In his essay on Antonin Artaud, “The Theater of Cruelty and the Closure of Representation” (from Writing and Difference), Jacques Derrida presents the Medusan coincidence of contraries in theater as the intimate relationship between “play” and “closure.” Derrida writes, “Closure is the circular limit within which the repetition of difference infinitely repeats itself. That is to say, closure is its playing space. This movement is the movement of the world as play” (250). Here “play” performs both the pleasurable and the destructive function of laughter, and “closure” repeats the deadly action of representation: “To think the closure of representation is thus to think the cruel powers of death and play which permit presence to born to itself, and pleasurably to consume itself through the representation which eludes itself in its deferral” (250). Derrida’s use of the term “closure” allows us to think through another element of the fatal tendency of representation: the problem of an ending. The ending of representation, which is the tragic performance of a Hegelian struggle to the death, can only be fatality or a series of fatalities, as it is in Greek tragedy, in Shakespearean tragedy, and so on. Thus, for Derrida, the only way to escape “the representation of fate,” the death of the other, is through the “thinking” of the “fate of representation,” the theatrical closure which is the deferral of permanent closure. His ending connects the idea that “representation has no end,” reminiscent of Goffman’s doubled stage (and drawn from Artaud), with the necessity of symbolic death as the sign of victory and closure: “And it is to think why it is fatal that, in its closure, representation continues” (250). It continues, but not in the same way; like the employees playing “employees” in the backstage parody, it becomes an image of itself.

Given Butler’s work on performance, one would expect that the discovery of failure, like Herculine’s discovery of humiliated laughter and Artaud’s play of closure, would itself become a new spur to representation and performance. That is precisely how Richard Poirier imagines it in The Performing Self. Poirier, describing the method and impulse behind James Joyce’s prose, writes,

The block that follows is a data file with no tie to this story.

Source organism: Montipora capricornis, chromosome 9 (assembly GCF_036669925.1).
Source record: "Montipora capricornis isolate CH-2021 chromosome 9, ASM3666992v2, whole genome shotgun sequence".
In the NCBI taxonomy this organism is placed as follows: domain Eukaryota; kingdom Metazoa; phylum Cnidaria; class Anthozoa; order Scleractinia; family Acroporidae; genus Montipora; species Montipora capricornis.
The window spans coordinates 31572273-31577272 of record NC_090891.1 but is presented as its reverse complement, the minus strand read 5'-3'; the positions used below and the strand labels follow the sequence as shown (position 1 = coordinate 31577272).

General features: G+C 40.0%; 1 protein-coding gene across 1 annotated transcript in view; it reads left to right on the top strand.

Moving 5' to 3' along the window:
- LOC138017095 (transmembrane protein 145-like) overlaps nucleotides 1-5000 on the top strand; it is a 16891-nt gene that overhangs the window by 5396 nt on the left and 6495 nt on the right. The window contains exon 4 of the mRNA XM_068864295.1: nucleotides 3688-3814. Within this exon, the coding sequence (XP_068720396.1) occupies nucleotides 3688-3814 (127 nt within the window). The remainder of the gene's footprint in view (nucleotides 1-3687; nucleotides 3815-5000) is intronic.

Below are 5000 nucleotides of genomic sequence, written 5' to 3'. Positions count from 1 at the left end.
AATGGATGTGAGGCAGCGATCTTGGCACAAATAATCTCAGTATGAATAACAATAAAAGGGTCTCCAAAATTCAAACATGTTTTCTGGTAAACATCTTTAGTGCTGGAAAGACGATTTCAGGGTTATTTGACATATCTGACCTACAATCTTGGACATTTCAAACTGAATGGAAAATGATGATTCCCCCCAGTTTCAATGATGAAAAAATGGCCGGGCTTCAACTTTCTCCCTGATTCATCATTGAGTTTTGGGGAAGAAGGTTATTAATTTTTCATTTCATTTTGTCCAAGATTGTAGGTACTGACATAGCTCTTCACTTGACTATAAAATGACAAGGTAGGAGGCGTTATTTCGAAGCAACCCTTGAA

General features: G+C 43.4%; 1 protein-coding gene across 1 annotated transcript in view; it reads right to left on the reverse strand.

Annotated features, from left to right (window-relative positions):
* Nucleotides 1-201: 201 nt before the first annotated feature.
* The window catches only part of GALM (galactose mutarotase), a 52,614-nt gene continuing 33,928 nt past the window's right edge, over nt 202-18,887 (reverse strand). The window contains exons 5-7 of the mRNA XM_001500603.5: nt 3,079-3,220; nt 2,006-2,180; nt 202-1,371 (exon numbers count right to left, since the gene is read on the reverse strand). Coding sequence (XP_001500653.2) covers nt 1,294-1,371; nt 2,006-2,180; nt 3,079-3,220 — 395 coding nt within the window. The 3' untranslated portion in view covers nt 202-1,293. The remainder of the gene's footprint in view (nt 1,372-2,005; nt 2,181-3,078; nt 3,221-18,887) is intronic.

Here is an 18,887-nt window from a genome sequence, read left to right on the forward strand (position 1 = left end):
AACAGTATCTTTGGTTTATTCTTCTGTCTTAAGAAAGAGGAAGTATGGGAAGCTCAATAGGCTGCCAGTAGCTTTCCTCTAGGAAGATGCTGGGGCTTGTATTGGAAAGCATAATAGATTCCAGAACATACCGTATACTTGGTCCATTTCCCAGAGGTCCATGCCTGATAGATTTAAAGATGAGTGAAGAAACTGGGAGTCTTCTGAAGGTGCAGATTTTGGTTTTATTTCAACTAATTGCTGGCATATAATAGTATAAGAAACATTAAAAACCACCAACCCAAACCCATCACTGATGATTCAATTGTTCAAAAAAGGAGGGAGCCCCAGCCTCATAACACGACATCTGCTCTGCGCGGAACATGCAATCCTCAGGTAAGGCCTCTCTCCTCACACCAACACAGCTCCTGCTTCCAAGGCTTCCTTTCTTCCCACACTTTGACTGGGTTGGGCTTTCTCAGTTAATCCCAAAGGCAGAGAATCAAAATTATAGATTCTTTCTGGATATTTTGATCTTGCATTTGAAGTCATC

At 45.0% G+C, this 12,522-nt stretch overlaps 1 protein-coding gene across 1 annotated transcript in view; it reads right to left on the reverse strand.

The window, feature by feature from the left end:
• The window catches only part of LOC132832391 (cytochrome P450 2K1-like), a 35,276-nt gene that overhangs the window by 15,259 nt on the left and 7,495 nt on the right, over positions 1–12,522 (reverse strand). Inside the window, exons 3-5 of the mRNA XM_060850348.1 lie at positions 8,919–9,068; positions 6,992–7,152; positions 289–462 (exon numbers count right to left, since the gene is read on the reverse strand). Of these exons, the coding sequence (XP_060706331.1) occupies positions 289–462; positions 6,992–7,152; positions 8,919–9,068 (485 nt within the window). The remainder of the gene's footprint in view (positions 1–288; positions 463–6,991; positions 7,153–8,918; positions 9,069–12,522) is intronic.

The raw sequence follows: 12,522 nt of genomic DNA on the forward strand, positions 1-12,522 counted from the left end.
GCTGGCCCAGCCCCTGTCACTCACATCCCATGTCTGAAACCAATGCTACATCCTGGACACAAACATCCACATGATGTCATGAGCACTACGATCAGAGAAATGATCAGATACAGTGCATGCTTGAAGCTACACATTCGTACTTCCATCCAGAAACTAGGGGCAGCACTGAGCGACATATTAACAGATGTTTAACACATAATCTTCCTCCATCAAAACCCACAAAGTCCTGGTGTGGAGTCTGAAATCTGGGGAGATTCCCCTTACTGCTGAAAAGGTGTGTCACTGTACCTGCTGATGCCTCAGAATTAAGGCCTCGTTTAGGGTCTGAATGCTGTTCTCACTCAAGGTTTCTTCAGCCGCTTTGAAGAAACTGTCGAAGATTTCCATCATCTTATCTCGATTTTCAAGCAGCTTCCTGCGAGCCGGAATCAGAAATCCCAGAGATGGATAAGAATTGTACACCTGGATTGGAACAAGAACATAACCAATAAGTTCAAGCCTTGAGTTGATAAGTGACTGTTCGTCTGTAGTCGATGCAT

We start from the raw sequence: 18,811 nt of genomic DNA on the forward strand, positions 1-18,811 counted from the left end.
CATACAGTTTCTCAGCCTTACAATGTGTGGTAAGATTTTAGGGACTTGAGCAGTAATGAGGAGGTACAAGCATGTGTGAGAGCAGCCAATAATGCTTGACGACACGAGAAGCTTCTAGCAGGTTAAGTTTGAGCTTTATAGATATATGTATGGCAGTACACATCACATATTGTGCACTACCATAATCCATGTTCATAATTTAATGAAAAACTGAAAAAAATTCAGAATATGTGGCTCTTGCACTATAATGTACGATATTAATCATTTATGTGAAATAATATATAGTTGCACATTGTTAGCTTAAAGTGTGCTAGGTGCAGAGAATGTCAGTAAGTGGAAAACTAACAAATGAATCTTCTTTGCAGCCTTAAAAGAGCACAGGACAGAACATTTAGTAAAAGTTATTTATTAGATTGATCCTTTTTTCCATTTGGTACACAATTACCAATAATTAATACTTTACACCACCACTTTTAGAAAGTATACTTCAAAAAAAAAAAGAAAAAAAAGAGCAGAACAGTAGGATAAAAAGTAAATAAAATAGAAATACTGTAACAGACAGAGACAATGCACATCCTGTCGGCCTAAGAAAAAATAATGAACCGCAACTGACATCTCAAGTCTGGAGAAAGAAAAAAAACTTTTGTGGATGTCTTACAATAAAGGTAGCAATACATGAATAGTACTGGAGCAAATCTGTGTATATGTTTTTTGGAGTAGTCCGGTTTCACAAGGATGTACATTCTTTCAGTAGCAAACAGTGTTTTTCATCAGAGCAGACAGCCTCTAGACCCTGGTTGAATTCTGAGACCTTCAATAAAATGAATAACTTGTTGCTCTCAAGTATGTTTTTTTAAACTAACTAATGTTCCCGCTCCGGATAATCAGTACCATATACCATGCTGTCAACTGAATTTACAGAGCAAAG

Creation follows on the discovery of waste. Fictions….produce, in reaction against waste and loss, the desire to create new fictions, the desire to create new fictions, the excuse for new performances, new assertions of life. Joyce initiates a tradition of self-parody now conspicuously at work in literature. But he does far more than that. He simultaneously passed beyond it into something which writers of the present and future have still to emulate…to create and create again under the acknowledged aegis of death. (39)

Thus, finally, we have each part of the cycle of theatrical representation, which perpetuates itself through a series of reversals. In an echo of Freud’s thesis (advanced, among other places, in Civilization and Its Discontents) that the aggressive impulses can only be successfully repressed by being directed inwards, against themselves, we see the aggressive impulse for recognition displaced into various theatrical settings: the workplace in Goffman, the “theater of cruelty” in Artaud, performative literature in Poirier, the Self and Other of sexual difference in Butler and Foucault. There we see violence and killing transformed into the symbolic, tragic drama. Inevitably, the moment arrives when this spectacle threatens to become its own principle of death, through a Medusa-like petrifaction of both victor and vanquished. Then the representation itself has to become a subject of fate, overturned and shattered by parody and play, inaugurated by laughter. The aegis – hallmark or inscription – of death, the insignia that reveals the fatal outcome of representation, is also the shield that saves the “bondsman” at the moment when representations are reversed, so that, as Poirier observes, they can begin anew. The slain players arise from the stage, and bow; once the space of representation expands to encompass this irony, under the aegis of a battle to the death, it can become the ironic preservation and triumph of life.